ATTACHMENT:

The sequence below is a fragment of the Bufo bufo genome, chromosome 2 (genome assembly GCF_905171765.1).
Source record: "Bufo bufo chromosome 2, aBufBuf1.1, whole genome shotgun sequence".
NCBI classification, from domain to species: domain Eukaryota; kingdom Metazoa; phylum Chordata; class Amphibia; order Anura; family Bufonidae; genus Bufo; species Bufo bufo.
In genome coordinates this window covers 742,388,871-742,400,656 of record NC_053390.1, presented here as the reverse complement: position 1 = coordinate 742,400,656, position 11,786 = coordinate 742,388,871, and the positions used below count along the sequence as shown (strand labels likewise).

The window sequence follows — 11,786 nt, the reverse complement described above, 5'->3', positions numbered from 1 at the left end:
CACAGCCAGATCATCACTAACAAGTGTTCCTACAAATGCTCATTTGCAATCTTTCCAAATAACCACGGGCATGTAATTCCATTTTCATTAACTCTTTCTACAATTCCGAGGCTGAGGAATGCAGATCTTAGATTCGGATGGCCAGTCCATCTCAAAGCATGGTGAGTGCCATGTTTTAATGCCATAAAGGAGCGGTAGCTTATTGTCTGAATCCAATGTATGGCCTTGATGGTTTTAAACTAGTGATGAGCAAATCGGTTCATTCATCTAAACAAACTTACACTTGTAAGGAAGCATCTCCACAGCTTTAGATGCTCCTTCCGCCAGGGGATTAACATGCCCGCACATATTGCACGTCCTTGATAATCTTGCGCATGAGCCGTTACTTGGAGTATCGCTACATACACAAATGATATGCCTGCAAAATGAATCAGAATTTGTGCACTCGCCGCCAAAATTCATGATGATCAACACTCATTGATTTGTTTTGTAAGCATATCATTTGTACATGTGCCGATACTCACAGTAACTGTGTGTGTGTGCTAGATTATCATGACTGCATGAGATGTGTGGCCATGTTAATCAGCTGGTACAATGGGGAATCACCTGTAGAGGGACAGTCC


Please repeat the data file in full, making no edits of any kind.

The sequence below is a fragment of the Bufo bufo genome, chromosome 2 (genome assembly GCF_905171765.1).
Source record: "Bufo bufo chromosome 2, aBufBuf1.1, whole genome shotgun sequence".
NCBI classification, from domain to species: domain Eukaryota; kingdom Metazoa; phylum Chordata; class Amphibia; order Anura; family Bufonidae; genus Bufo; species Bufo bufo.
In genome coordinates this window covers 742,388,871-742,400,656 of record NC_053390.1, presented here as the reverse complement: position 1 = coordinate 742,400,656, position 11,786 = coordinate 742,388,871, and the positions used below count along the sequence as shown (strand labels likewise).

The window sequence follows — 11,786 nt, the reverse complement described above, 5'->3', positions numbered from 1 at the left end:
CACAGCCAGATCATCACTAACAAGTGTTCCTACAAATGCTCATTTGCAATCTTTCCAAATAACCACGGGCATGTAATTCCATTTTCATTAACTCTTTCTACAATTCCGAGGCTGAGGAATGCAGATCTTAGATTCGGATGGCCAGTCCATCTCAAAGCATGGTGAGTGCCATGTTTTAATGCCATAAAGGAGCGGTAGCTTATTGTCTGAATCCAATGTATGGCCTTGATGGTTTTAAACTAGTGATGAGCAAATCGGTTCATTCATCTAAACAAACTTACACTTGTAAGGAAGCATCTCCACAGCTTTAGATGCTCCTTCCGCCAGGGGATTAACATGCCCGCACATATTGCACGTCCTTGATAATCTTGCGCATGAGCCGTTACTTGGAGTATCGCTACATACACAAATGATATGCCTGCAAAATGAATCAGAATTTGTGCACTCGCCGCCAAAATTCATGATGATCAACACTCATTGATTTGTTTTGTAAGCATATCATTTGTACATGTGCCGATACTCACAGTAACTGTGTGTGTGTGCTAGATTATCATGACTGCATGAGATGTGTGGCCATGTTAATCAGCTGGTACAATGGGGAATCACCTGTAGAGGGACAGTCC